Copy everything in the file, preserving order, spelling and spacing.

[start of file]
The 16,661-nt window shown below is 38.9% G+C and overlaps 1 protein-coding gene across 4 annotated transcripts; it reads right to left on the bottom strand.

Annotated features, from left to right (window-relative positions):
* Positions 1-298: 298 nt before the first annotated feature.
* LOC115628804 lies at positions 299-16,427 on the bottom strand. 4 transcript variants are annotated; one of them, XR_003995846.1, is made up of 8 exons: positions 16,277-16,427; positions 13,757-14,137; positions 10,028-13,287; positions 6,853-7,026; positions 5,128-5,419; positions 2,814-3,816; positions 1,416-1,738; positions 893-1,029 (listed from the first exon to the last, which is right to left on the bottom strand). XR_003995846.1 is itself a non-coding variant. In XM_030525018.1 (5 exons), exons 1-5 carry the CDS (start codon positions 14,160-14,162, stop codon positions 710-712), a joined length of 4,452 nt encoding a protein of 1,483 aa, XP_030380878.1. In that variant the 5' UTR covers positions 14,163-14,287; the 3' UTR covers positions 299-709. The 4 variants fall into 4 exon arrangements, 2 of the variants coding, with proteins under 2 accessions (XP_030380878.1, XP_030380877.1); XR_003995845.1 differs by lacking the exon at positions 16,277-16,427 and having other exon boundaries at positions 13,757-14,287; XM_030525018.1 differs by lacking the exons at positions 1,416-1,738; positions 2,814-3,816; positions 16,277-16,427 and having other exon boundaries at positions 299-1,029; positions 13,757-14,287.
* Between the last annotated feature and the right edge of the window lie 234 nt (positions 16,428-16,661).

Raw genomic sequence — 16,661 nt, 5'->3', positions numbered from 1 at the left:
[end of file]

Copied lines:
The 16,661-nt window shown below is 38.9% G+C and overlaps 1 protein-coding gene across 4 annotated transcripts; it reads right to left on the bottom strand.

Annotated features, from left to right (window-relative positions):
* Positions 1-298: 298 nt before the first annotated feature.
* LOC115628804 lies at positions 299-16,427 on the bottom strand. 4 transcript variants are annotated; one of them, XR_003995846.1, is made up of 8 exons: positions 16,277-16,427; positions 13,757-14,137; positions 10,028-13,287; positions 6,853-7,026; positions 5,128-5,419; positions 2,814-3,816; positions 1,416-1,738; positions 893-1,029 (listed from the first exon to the last, which is right to left on the bottom strand). XR_003995846.1 is itself a non-coding variant. In XM_030525018.1 (5 exons), exons 1-5 carry the CDS (start codon positions 14,160-14,162, stop codon positions 710-712), a joined length of 4,452 nt encoding a protein of 1,483 aa, XP_030380878.1. In that variant the 5' UTR covers positions 14,163-14,287; the 3' UTR covers positions 299-709. The 4 variants fall into 4 exon arrangements, 2 of the variants coding, with proteins under 2 accessions (XP_030380878.1, XP_030380877.1); XR_003995845.1 differs by lacking the exon at positions 16,277-16,427 and having other exon boundaries at positions 13,757-14,287; XM_030525018.1 differs by lacking the exons at positions 1,416-1,738; positions 2,814-3,816; positions 16,277-16,427 and having other exon boundaries at positions 299-1,029; positions 13,757-14,287.
* Between the last annotated feature and the right edge of the window lie 234 nt (positions 16,428-16,661).

Raw genomic sequence — 16,661 nt, 5'->3', positions numbered from 1 at the left: